Displaying 1 - 10 of 44
Six Inuit who were snatched from their families in Greenland and taken to Denmark 70 years ago are demanding compensation from Copenhagen for a lost childhood.
This article attempts to initiate a critical dialogue on the politics of love and attachment by investigating the way in which the concept of attachment governs the field of transnational adoption.
Based on analysis of legal documents on family reunification and educational material concerning transnational adoption in Denmark, this article suggests that the concept of attachment may be conceptualized as a specific operationalization of belonging, and that belonging and biopower may be viewed as intertwined (rather than opposites).
This study examines service users' and practitioners' assessment of the feasibility of systematically evaluated interventions in the everyday life of foster care families.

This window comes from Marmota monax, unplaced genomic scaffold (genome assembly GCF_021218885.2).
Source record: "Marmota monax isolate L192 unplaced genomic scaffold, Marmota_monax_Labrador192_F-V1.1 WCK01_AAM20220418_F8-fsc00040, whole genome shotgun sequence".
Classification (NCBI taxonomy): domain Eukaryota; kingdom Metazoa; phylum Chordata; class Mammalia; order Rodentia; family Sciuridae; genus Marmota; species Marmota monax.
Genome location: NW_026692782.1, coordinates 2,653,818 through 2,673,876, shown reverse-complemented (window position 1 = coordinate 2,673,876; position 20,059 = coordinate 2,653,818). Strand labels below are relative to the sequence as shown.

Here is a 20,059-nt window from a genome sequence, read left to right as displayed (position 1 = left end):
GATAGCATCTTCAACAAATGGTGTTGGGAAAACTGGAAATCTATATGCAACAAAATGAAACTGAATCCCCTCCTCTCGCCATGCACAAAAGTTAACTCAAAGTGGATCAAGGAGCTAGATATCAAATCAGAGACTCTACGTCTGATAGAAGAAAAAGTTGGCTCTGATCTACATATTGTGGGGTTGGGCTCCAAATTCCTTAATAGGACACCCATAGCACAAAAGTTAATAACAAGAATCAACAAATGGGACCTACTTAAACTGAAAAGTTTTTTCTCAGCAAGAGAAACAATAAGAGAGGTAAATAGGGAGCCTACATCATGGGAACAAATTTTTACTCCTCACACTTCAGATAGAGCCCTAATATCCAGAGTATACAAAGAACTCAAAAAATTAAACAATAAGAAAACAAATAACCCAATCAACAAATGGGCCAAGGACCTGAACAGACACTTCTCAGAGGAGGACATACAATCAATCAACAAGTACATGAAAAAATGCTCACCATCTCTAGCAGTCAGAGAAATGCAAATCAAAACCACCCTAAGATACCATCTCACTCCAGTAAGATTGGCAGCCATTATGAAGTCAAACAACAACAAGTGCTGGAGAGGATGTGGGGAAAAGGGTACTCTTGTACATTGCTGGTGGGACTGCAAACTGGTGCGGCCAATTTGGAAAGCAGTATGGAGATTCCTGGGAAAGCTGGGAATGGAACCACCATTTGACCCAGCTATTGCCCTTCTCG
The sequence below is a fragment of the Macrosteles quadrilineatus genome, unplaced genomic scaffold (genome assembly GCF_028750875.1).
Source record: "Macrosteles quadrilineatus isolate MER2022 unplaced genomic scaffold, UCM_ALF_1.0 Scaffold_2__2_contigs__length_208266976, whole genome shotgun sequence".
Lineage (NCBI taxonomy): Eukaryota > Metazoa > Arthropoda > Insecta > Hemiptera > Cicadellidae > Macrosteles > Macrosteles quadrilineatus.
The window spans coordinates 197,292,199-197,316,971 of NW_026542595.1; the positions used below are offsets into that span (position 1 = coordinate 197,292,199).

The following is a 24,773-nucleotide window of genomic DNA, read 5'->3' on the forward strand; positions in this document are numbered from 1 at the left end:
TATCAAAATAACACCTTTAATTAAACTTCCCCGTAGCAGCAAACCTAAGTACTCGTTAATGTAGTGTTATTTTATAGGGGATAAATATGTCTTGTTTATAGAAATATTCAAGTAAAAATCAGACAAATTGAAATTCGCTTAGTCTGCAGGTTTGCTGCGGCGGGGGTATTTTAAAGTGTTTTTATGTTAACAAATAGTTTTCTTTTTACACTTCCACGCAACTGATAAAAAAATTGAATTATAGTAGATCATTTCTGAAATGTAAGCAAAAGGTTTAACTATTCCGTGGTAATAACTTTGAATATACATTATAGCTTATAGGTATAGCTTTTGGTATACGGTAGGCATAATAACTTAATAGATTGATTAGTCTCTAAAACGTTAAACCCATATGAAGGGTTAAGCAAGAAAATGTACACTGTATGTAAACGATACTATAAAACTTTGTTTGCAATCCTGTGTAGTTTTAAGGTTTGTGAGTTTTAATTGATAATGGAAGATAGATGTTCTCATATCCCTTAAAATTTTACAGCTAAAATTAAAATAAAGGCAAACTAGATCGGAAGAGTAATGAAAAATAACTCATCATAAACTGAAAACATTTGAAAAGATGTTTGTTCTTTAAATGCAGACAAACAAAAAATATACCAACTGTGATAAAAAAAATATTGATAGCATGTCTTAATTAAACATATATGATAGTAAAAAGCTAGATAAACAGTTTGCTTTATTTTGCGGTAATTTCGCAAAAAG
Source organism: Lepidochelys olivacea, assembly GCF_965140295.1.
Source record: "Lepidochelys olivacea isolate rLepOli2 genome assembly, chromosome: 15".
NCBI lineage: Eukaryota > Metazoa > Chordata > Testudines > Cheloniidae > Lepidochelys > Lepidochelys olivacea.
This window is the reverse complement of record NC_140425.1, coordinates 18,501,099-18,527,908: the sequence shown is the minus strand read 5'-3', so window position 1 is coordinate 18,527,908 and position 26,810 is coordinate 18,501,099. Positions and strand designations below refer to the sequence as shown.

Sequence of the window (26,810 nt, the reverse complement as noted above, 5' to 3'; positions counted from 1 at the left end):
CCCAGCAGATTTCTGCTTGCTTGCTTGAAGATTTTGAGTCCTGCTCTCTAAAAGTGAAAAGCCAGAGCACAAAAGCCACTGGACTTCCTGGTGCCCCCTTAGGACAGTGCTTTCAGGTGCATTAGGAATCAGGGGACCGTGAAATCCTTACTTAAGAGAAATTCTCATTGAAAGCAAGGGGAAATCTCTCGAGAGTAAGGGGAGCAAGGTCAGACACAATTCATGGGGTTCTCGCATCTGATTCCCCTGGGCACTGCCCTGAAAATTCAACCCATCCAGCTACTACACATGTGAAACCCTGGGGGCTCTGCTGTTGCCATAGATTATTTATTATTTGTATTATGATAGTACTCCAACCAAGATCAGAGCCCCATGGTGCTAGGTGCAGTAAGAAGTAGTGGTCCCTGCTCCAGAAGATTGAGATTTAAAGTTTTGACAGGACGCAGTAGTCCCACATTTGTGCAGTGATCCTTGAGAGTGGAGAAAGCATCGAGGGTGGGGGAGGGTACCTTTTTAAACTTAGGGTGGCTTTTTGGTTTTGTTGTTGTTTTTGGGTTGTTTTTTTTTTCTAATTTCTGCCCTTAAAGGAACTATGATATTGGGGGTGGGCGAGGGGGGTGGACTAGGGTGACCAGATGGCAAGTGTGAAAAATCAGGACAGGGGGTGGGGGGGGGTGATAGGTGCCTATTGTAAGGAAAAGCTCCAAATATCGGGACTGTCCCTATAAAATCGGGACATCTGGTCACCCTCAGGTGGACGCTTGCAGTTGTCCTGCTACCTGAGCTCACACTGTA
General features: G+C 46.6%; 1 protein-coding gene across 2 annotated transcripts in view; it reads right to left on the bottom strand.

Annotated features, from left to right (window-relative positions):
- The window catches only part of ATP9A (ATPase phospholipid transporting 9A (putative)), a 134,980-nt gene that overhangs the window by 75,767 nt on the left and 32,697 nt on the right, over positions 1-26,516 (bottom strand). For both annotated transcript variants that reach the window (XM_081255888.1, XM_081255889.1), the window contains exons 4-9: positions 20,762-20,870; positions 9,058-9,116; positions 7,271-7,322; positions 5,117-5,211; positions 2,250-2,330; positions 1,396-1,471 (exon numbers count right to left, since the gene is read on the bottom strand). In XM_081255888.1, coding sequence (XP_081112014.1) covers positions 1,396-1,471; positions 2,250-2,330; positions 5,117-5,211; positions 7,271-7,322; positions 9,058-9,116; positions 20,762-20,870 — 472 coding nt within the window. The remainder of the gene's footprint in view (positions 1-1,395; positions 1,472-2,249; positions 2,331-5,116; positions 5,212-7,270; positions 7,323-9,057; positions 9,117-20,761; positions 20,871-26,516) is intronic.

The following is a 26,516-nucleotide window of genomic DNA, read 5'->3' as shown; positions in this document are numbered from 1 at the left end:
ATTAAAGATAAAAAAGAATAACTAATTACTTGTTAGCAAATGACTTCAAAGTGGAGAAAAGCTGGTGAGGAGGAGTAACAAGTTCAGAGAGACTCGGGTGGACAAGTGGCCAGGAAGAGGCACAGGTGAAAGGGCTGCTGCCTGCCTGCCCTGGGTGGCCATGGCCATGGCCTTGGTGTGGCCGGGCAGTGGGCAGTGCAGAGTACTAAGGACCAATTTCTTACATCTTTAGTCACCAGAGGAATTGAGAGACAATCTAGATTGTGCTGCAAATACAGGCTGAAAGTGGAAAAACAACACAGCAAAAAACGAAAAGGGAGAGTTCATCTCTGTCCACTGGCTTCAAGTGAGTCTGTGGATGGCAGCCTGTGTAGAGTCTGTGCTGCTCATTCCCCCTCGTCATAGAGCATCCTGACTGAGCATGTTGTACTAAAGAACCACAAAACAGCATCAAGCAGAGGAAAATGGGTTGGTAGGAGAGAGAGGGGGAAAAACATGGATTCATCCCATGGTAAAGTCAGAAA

This study investigates the extent and causes of child abandonment and various practices and services in relation to prevention of child abandonment in Denmark and other high-income countries.
"Denmark's prime minister has apologised to 22 children who were removed from their homes in Greenland in the 1950s in a failed social experiment," says this article from BBC News.
This report reflects on the effects of the coronavirus pandemic on children. It compiles information gathered from 25 countries across Europe, and provides recommendations for improving public policies in the short and long-term to support better outcomes for children and families, including children in alternative care or at risk of separation.
This paper addresses the conceptualization of ‘outcomes’ for care experienced people through an in-depth longitudinal study of 75 young adults in Denmark, England and Norway.
This report surveys different aspects of health of unaccompanied minors who have arrived in the Nordic region.
Inspired by Merton and Barber’s sociological theory on ambivalence, this article analyses ‘co-parenting’ between foster parents and birth parents as prototypes of ambivalent relationships; that is, relationships based on incompatible role requirements.